On a flight from Orlando to Atlanta on a recent August day, John McCain spoke with NEWSWEEK's Jon Meacham about the legacy of his father, Adm. John S. McCain Jr., of his grandfather, Adm. John S. McCain Sr., and of his vivacious and politically astute mother, Roberta. Edited excerpts:
MEACHAM: You and Senator Obama both fit into an interesting pattern. A large number of presidents have come from essentially fatherless families, or they have had very strong, powerful relationships with their fathers. It ' s striking to have the two of you come from such different places. How important was the relationship with your dad to making you the kind of man you are right now?
MCCAIN: He was absent a lot—World War II, Korean War, when he was assigned sea duty, even in peacetime. He was gone a great deal. My mother did a good job of keeping him alive for us—your father this, your father that. She was very good at reminding us of him and of his example. And of course when he was home, not only did I get to know him but his fellow naval officers. You know, people always talk about how I am the son of an admiral, but he was not promoted to admiral until after I graduated from the Naval Academy, so it's not as if I grew up as the, quote, son of an admiral. When I was born, he was lieutenant junior grade; when I was in high school, I think he was a commander, so it's not as if he was in some exalted position. But I think my mom, who really idolized my dad, had the effect on us of kind of idolizing him.
Yet at the same time, I became aware, I think when I was either in my very earliest teens or even before that, that my father had a struggle with alcohol. And I watched him fight and fight this sickness. I think we can all agree that alcoholism is a sickness, an illness, and I saw him fight it and I saw him when he would have a slip, as they say in AA, and he'd become a totally different person. So I not only idolized him, but I also understood that he had flaws like all of us, and probably his greatest was his struggle against alcoholism, which made him a very religious man. He prayed every night on his knees; he was very religious, because he saw hell combating [alcoholism, a struggle that] he knew he could not successfully win by himself.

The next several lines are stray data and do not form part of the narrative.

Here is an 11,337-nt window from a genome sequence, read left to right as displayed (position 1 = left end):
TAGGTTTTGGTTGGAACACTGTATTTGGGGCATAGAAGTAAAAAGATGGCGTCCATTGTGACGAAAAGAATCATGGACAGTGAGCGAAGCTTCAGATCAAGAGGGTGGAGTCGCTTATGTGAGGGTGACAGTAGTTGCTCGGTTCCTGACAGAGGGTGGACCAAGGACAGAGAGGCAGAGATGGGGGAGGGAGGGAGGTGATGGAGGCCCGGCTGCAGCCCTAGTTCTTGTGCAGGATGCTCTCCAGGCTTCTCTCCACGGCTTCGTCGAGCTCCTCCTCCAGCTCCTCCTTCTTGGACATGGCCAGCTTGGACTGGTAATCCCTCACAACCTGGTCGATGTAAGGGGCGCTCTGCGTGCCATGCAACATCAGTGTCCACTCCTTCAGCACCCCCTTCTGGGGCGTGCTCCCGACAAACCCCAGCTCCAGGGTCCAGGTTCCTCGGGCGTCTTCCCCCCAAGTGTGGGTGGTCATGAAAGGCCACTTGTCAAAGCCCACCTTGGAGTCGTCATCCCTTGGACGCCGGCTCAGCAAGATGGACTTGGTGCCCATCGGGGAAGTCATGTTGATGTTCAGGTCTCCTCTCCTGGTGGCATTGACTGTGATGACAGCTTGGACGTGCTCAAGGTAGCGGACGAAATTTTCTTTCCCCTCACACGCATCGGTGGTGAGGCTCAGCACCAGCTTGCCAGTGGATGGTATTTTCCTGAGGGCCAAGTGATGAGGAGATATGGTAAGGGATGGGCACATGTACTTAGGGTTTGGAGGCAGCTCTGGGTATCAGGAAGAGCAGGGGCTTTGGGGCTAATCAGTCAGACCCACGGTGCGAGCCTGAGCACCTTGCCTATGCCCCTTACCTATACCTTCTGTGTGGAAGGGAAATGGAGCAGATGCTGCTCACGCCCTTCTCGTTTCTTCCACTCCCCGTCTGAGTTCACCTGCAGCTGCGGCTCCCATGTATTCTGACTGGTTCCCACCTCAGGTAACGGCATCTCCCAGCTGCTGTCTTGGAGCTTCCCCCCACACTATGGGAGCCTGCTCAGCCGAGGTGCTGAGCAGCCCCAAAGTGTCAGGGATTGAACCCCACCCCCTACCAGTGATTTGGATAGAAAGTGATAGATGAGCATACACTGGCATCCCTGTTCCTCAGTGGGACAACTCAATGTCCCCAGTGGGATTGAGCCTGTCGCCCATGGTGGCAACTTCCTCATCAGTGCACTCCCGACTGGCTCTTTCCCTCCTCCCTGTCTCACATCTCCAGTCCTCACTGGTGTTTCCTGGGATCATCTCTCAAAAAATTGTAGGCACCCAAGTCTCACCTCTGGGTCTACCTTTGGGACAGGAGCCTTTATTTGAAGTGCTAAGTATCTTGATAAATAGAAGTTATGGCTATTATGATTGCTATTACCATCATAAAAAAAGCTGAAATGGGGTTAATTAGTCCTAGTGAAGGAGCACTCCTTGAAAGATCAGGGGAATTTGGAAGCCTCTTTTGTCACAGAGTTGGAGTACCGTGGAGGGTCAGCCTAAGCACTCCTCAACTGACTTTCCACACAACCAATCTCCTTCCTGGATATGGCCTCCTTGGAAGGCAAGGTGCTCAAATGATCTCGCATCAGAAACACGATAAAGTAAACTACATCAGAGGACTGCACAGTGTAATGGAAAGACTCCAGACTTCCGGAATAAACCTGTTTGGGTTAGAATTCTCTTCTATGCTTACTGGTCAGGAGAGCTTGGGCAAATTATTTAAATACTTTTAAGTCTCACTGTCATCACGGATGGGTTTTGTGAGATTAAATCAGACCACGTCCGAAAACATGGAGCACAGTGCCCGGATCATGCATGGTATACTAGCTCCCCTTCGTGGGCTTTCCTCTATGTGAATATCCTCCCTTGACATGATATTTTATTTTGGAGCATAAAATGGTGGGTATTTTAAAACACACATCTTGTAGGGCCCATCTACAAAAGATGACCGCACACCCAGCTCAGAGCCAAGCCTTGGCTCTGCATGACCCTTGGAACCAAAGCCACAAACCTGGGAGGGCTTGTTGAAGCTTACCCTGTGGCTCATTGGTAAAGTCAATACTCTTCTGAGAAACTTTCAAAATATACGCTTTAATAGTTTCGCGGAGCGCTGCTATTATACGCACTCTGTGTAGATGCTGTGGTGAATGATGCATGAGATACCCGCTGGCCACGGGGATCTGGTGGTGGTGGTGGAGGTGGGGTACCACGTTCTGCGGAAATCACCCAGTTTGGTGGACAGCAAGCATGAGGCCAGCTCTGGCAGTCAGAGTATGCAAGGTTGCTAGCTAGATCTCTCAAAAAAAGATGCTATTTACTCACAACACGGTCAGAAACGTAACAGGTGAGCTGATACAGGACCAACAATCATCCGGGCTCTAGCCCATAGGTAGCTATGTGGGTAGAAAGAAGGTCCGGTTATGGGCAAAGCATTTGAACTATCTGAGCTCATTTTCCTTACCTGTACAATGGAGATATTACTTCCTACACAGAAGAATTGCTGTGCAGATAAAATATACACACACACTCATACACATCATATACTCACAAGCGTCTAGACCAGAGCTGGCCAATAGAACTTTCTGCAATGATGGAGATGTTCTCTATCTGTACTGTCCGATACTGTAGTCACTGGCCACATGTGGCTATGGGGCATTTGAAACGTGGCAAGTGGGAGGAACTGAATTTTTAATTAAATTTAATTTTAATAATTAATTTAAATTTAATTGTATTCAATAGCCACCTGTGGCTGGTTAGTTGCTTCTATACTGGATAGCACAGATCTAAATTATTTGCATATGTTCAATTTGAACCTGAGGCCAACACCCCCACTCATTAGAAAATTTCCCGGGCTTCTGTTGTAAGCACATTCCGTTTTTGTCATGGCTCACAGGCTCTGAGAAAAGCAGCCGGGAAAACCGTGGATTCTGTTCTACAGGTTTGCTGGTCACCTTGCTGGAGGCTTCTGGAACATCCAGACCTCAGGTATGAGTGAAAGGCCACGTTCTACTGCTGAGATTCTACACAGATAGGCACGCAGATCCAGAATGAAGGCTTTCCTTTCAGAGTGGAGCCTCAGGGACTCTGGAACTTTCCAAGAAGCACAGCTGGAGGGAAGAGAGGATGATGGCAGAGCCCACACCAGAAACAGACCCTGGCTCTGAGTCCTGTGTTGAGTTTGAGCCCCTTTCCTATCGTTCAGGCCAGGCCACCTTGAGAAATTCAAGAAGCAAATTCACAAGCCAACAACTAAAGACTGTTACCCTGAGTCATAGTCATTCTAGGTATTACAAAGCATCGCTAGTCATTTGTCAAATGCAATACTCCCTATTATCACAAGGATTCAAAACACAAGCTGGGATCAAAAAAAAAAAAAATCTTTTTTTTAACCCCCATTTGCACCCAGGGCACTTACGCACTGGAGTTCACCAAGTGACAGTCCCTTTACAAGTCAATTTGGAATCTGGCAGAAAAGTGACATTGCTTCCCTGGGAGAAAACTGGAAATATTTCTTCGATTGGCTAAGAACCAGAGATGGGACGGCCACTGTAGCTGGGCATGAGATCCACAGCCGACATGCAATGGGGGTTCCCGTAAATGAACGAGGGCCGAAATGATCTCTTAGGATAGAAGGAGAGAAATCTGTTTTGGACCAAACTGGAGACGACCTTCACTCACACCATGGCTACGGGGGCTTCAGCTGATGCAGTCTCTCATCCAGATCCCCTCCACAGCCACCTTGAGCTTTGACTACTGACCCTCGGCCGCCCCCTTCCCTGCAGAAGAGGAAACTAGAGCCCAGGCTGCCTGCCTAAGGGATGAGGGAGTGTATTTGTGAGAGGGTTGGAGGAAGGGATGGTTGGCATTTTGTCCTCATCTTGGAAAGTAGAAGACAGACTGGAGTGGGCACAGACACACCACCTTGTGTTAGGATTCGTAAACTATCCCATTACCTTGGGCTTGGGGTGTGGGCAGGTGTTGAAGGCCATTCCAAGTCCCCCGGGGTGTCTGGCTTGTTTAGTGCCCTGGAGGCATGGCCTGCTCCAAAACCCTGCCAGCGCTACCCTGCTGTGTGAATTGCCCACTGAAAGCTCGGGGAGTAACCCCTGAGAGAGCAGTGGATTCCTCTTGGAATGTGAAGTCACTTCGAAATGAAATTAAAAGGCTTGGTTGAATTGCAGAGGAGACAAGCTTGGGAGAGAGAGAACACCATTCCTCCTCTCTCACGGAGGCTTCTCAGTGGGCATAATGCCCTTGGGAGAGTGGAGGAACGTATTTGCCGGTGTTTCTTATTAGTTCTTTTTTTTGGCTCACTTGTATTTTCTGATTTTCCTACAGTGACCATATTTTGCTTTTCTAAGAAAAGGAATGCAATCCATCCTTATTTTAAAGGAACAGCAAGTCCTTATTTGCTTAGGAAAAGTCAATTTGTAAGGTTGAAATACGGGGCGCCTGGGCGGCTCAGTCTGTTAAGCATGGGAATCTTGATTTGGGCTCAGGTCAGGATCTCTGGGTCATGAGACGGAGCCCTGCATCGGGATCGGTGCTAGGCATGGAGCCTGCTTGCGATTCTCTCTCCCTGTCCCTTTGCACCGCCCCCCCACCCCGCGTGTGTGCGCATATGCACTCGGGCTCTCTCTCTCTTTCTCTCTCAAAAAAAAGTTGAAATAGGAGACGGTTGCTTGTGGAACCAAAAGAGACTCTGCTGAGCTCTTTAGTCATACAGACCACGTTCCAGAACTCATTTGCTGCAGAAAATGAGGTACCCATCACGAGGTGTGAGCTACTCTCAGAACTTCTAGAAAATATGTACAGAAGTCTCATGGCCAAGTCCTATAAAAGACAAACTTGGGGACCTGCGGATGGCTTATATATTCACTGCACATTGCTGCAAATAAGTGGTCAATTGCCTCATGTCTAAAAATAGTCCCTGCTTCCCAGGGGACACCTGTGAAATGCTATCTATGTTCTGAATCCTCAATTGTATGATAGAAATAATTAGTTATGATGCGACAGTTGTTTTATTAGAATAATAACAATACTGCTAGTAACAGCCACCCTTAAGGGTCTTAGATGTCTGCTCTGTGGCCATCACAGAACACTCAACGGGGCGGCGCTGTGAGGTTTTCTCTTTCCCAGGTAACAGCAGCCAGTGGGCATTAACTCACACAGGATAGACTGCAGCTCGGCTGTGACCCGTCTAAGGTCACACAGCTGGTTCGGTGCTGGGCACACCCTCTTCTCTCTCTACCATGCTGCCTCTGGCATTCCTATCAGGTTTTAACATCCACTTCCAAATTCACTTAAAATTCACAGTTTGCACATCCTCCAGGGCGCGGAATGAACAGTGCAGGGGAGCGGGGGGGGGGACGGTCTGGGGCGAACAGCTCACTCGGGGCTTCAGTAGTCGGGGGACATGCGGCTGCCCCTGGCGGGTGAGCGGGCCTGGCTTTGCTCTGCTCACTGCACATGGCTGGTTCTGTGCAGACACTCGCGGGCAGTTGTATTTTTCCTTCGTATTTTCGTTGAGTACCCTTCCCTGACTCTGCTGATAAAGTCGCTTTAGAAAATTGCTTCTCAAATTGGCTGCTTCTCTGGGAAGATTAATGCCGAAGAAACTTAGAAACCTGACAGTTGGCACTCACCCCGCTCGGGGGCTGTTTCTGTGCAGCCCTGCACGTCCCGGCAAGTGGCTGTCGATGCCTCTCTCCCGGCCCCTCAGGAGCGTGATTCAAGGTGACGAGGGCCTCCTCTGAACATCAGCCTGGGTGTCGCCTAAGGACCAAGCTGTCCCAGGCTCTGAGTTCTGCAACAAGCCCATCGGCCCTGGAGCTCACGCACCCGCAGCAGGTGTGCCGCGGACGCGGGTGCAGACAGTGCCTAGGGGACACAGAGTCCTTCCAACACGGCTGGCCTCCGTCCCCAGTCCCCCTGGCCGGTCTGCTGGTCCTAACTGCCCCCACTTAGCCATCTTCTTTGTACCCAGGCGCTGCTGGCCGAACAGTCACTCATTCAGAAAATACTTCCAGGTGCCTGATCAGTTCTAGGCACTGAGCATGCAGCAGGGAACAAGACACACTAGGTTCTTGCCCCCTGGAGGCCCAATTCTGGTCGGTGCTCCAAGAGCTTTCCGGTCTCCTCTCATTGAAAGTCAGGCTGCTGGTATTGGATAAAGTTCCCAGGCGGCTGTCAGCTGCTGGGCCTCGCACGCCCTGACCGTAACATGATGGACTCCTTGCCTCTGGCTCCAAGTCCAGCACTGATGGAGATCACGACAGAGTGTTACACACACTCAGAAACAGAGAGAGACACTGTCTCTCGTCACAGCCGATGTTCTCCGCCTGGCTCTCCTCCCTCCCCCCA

What effect do you think your father ' s drinking had on you?
I'm not sure I can analyze myself, as you know. But I think it may have attenuated both my appreciation for his strengths and my distress at his illness. I know enough about AA and I know enough friends of mine who have been alcoholics, and I know from my mother—who attended every AA meeting with him—that it is an illness and a sickness, so I saw him at his greatest strengths and at periods of his greatest vulnerability to a disease that changed him. We all know people in our own lives who are alcoholics and the effect that it has on them.
I would imagine for any military officer that the AA thing must have been a tough thing. At what point did he start going?
I know that he started very early on. In World War II, drinking was encouraged by the military—drinking and smoking. And for a period of time, he would be on these war patrols, on a submarine, out for 60 days, and then back to Midway, a very small island, for 30 days, and they would just be encouraged to drink, and they would drink. It was socially acceptable to overindulge in alcohol from Prohibition until sometime around—I don't know—I guess the late '60s or '70s. Certainly in the military, for example, when I was a young officer, we all went to happy hour on Friday night. Period. Everybody in the squadron went to happy hour. That was just the way we lived. So in my father's era—he graduated from the Naval Academy in 1931, the post-Prohibition era—they all drank, and they drank heavily. So his problem was exacerbated by the fact that it was kind of an accepted form of behavior, which it certainly is not nowadays. It was social interaction—"Let's have a drink."